# PWM and the actual spectrum for each pulse width / duty cycle

First of all…

I guess there isnt really a Category in the VCV Rack forum to share info on the more theoretic bits? So I ended up in the lounge, where ‘anything goes’…

Would be nice to have a separate category on synthesis techniques and theory. Some knowledge of the more gory details is pretty usefull (and often inspiring). E.g. stuff about the various synthesis techniques and their effects on the spectrum or the relationships between the ‘wave shapes’ and the related ‘spectrum’. Audio synthesis is often pretty much about manipulating one or the other. Changing the wave shape, changes the spectrum. Chnaging the spectrum, changes the waveshape.

Anyway…

On changing a specific type of waveshape: the Modulation of the Width of a Pulse.

For many PWM might just be a knob or slider on a synth or oscillator. But many will know that Pulse Width relates to the ON and OFF time for a single duty cycle (e.g 50/50 or 40/60 or 20/80). Since the both percentages will always add up to 100%, we can just pick one to describe the width (e.g. 50%).

Modulating the Pulse Width is a pretty recognizable due to the ‘phaser’ like change in the spectrum, related to the pulse width. Though it is also very usefull to ‘set’/‘select’ a specific static width (to get one of the many.many resulting spectra)

But…what is the actual spectrum for a given pulse width / duty cycle?

The many words below assume a mathematically perfect binary pulse: at any point either fully ON or OFF (at some static amplitude/gain level).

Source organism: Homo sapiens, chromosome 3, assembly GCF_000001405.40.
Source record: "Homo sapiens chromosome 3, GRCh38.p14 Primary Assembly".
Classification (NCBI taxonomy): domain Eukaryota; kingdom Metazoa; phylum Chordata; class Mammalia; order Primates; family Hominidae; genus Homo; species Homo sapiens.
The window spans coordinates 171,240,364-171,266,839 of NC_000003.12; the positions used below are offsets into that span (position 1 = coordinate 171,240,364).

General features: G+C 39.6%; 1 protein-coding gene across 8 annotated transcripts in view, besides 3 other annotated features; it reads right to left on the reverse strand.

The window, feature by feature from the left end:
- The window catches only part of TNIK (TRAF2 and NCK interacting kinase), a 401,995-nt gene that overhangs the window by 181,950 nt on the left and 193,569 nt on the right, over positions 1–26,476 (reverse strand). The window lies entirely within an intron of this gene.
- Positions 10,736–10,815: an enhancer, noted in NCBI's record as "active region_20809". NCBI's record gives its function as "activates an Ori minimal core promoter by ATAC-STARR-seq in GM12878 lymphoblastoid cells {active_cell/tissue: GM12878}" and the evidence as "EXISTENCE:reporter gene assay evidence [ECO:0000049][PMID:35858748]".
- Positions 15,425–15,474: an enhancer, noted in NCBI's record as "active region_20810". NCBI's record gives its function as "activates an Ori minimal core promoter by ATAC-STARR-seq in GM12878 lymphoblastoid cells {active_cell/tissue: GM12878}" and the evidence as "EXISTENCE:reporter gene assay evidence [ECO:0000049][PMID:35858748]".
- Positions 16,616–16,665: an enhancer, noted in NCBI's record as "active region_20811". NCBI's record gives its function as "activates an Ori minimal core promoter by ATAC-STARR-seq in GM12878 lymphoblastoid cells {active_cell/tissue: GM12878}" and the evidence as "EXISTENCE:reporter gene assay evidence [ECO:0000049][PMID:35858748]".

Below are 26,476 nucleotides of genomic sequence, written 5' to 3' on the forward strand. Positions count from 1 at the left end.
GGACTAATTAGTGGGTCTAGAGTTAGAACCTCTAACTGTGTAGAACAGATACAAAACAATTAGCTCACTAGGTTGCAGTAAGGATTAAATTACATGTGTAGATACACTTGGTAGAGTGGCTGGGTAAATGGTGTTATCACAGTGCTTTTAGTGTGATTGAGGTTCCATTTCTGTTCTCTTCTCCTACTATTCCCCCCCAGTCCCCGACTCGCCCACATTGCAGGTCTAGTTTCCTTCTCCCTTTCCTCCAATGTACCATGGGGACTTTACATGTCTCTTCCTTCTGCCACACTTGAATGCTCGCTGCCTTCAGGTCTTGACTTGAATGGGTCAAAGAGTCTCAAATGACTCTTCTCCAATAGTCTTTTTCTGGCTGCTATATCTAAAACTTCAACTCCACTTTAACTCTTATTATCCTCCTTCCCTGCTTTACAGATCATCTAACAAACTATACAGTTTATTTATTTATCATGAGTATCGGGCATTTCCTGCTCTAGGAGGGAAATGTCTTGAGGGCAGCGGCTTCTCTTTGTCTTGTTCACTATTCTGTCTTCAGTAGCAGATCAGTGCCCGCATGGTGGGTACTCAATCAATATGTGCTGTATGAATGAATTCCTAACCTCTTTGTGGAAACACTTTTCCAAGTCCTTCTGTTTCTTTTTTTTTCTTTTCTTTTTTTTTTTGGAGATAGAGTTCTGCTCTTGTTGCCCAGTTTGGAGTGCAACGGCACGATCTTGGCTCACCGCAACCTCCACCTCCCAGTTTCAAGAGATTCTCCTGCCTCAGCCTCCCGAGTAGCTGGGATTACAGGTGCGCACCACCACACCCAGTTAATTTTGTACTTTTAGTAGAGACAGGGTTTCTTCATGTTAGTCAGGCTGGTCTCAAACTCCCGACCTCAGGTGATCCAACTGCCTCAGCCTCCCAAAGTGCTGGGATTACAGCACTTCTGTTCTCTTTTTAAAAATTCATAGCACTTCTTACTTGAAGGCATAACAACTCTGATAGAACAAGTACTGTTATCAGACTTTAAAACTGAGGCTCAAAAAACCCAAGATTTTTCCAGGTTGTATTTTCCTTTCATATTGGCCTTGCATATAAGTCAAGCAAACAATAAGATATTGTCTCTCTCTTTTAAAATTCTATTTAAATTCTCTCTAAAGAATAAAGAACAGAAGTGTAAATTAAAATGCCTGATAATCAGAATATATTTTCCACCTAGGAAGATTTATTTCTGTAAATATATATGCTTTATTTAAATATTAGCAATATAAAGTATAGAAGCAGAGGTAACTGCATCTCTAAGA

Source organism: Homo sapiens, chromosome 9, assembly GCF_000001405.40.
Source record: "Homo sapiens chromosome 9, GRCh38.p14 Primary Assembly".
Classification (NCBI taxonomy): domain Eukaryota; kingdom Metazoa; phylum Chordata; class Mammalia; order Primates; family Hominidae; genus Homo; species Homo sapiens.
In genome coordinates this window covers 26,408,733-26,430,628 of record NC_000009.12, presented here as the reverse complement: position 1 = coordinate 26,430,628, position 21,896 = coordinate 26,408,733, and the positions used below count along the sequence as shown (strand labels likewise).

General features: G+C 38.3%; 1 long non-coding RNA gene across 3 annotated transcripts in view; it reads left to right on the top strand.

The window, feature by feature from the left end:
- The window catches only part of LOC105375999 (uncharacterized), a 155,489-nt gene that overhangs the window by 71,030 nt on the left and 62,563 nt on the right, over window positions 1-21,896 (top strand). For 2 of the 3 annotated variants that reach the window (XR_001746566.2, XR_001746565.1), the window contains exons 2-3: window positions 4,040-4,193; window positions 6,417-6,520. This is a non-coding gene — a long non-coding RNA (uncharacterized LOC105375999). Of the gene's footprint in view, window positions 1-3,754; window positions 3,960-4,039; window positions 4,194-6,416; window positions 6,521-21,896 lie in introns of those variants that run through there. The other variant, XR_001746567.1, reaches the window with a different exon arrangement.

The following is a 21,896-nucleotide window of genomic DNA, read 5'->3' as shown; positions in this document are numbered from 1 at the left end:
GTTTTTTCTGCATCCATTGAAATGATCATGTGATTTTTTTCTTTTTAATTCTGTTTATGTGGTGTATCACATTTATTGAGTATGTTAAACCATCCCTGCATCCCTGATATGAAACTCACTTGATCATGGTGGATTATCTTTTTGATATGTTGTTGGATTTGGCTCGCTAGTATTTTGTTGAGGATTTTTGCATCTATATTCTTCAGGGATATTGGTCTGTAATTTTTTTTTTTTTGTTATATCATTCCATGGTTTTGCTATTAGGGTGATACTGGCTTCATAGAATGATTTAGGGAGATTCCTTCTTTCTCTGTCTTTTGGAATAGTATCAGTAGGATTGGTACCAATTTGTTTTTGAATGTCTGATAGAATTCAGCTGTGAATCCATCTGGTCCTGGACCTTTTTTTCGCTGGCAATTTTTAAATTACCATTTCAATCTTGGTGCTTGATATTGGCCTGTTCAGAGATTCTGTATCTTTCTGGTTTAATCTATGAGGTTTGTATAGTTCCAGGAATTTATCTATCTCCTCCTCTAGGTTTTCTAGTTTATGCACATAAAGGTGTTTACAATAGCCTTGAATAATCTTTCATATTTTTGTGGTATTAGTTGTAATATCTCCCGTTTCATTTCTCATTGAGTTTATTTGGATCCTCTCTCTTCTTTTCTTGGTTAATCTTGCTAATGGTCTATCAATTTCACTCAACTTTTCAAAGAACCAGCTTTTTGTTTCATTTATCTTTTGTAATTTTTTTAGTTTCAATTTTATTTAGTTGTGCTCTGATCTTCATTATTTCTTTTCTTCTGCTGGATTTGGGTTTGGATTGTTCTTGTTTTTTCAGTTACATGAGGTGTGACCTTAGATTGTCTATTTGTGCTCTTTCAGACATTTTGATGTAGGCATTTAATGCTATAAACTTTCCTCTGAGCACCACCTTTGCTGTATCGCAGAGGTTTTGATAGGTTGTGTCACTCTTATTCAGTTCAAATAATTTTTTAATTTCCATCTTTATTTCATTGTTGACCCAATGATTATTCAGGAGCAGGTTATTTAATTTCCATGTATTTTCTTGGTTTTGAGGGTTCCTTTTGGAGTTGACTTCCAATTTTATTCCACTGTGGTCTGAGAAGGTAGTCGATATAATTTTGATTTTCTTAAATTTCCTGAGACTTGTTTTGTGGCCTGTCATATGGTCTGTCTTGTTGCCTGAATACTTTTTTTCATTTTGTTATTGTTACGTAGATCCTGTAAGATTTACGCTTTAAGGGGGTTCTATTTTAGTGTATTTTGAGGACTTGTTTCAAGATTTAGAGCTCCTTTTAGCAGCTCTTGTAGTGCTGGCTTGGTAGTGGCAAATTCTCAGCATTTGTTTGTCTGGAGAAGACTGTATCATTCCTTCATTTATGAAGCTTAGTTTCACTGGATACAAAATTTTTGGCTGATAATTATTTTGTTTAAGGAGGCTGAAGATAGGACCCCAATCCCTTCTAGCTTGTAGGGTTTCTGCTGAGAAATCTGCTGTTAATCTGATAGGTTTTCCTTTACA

Yes, in the ‘analog’ world, this ‘perfect’ shape is actually pretty uncommon…so it most often will look different and thus will sound different as well…but we’ll assume we have ‘digitally’ perfect squares/pulses here.

Simply put a ‘perfect’ pulse will have a spectrum comparable to a ‘perfect’ SAW. Where the amplitude of each harmonic is 1/rank (1=100%, 2=50%, 3=33.33% etc). But, other then for a SAW, for a PULSE, every 100/pulsewidth harmonic is missing. At least…as long as 100/pulsewidth is an integer…

So at 50% every 100/50 = 2nd harmonics is missing. At 25% every 100/25=4th is missing etc.

But…for any non-integer ‘interval’ it is more complicated. We get more or less the spectrum resembling phase shifted saws. A comb filter / phaser effect like spectrum (sort of camelback bumps spectrum). Yes…cutting corners here.

BTW, mixing/phase shifting a SAW and and inverted SAW will give you a pulse/PWM (though the offset might move off the center). Which is handy if your synth does not have PWM, but can invert a SAW. Detuning them will then give you the PWM effect. But I digress…

For anyone interested, the actual PWM spectrum for a specific pulsewidth/duty cycle:

Given:

an = amplitude for harmonic n d = 0 < duty cycle < 1 (e.g. 0.5 or 0.33 or whatever) V+ = Voltage positive (assuming V- is 0) PI = 3.1415… (approx. 355/113)

The amplitude for harmonic n at voltage V is:

an = (2/n) * (V+/PI) * sin(n * PI *0.5)

E.g. for duty cycle 50% (0.5) at 8V

We get (roughly):

a1 = 5.0V (1/1 = 100%) a2 = 0.0V (every 100/50 zero) a3 = 1.7V (1/rank = 1/3 = 33%) a4 = 0.0V (every 100/50 zero) a5 = 1.0V (1/rank = 1/5 = 20%) etc.

But for non-integer divisions it’s not that simple. E.g. at 19%, 100/19 = skip every…5.26th harmonic? Does not compute…since harmonics are integer multiplications of the first harmonic (no fractions).

This is ‘solved’ by sort-of chewing off bits of amplitude of adjacent harmonics amplitudes (crude comparison). Resulting in these wavy/bumpy amplitudes/spectra.

Some more info on Pulse/PWM and spectrum in this short document

And on PWM (various forms/implementation) on Wikipedia

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